Earlier this year, the U.S.-based Pew Research Center polled people in more than 30 countries about their thoughts on various world leaders. German Chancellor Angela Merkel topped the poll with more respondents expressing confidence in her than any other leader.
With the U.S. turning more isolationist, Britain mired in Brexit wrangling, and France led by an untested young president whose popularity is already plummeting, many see Merkel, who on Sunday secured an historic fourth term — though her Christian Democratic Union party won fewer seats — as the West’s most reliable leader.
American and European newspapers have dubbed her the “leader of the free world” for much of 2017.
But questions remain about how proactive Merkel will be when it comes to foreign policy in her fourth term — and how she might approach the crowd of significant challenges facing Germany and Europe, including terror, war, financial crises, and political upheavals. The scientist-turned-politician’s instinct is to search for consensus — but that is a difficult thing to do when faced with alpha male leaders, such as Donald Trump and Turkey’s Recep Tayyip Erdogan, who see diplomacy as a zero-sum game.
Earlier this year, following Trump’s announcement that he would withdraw the U.S. from the Paris climate-change pact, Merkel counseled fellow Europeans that they must take fate into their own hands. “The times in which we could rely fully on others — they are somewhat over,” she said.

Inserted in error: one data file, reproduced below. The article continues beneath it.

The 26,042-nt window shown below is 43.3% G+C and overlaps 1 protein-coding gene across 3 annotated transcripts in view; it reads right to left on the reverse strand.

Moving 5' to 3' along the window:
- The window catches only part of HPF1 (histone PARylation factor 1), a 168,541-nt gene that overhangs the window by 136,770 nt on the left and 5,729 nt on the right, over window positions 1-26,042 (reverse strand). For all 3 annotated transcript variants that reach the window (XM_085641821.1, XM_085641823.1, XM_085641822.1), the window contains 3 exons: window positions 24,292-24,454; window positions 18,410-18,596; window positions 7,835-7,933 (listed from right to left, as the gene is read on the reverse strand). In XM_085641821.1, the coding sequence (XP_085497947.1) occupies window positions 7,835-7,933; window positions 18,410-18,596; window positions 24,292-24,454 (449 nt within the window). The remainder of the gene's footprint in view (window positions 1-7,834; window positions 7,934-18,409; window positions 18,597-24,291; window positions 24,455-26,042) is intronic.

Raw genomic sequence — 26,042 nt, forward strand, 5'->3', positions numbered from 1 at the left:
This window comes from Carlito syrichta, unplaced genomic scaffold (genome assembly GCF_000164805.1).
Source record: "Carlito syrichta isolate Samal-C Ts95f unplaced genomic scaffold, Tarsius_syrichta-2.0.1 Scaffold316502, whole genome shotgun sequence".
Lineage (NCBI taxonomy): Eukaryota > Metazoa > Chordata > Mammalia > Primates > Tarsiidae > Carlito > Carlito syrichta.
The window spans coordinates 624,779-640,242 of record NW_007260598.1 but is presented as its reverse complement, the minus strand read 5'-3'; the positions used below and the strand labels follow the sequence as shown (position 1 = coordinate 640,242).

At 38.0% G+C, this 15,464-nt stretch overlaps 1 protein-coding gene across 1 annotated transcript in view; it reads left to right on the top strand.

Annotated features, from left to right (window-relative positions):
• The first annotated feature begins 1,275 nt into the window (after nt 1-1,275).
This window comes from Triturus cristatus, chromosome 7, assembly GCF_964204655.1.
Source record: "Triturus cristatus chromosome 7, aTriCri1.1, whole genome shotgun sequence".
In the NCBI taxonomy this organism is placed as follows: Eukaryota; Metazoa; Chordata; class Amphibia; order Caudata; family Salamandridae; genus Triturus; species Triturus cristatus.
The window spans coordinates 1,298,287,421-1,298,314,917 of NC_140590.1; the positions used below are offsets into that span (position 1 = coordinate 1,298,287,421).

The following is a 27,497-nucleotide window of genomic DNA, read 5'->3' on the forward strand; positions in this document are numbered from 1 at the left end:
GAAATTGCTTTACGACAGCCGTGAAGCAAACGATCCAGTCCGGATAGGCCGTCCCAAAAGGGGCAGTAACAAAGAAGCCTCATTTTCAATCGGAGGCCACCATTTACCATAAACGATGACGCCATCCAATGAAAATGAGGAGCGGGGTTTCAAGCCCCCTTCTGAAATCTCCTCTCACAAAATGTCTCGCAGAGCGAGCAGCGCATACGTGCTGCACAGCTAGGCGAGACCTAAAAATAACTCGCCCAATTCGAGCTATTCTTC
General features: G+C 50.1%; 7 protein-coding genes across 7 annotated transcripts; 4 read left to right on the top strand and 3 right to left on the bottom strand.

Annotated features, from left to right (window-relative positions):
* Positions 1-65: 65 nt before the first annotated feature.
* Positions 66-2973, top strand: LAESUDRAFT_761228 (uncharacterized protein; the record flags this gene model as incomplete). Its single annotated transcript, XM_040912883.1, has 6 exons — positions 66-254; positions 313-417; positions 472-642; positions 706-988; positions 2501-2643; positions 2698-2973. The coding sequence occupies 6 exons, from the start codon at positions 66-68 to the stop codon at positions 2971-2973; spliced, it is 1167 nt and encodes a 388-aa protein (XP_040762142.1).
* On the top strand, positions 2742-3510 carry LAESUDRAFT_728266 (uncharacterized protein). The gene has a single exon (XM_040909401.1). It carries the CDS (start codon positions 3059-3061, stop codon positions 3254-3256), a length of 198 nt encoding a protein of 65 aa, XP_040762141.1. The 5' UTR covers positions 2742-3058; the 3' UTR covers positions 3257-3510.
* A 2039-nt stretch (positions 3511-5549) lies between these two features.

In an interview on the eve of Sunday’s elections Merkel appeared to signal that she intends to push for more coherence in European Union foreign policy, telling the German newspaper Frankfurter Allgemeine Sonntagszeitung, that the bloc has to agree quickly to a common stance toward an emerging China and a revisionist Russia.
“The world has to see that member states won’t deviate from a European consensus on these issues,” she said, adding that it was important that individual state governments be prepared to defer in favor to what was the best for the EU as a whole.
So will Merkel start laying down a foreign policy legacy, take her fellow European leaders by the scruff of their necks and live up to the media designation “leader of the free world”?
Taking the lead
Already under her leadership Germany has become more assertive — a reflection of the country’s economic pre-eminence in Europe as well as it having come more to terms with its Second World War past. Merkel has deployed German troops overseas: in Afghanistan, Mali and Lithuania.
She was the leader who forged a European consensus on imposing sanctions on Russia for its annexation of Crimea, and along with the French, she has been leading the West’s effort to negotiate a solution to the Russian-fomented conflict in east Ukraine.
In sub-Sahara Africa, her government has been pursuing a “Marshall Plan for Africa,” pumping aid and encouraging private investment in a bid to undercut jihadists and to give would-be migrants a reason to remain at home.
And there is some talk that post-election she will team up with French President Emmanuel Macron to “relaunch” a post-Brexit Europe more integrated and centralized than ever before.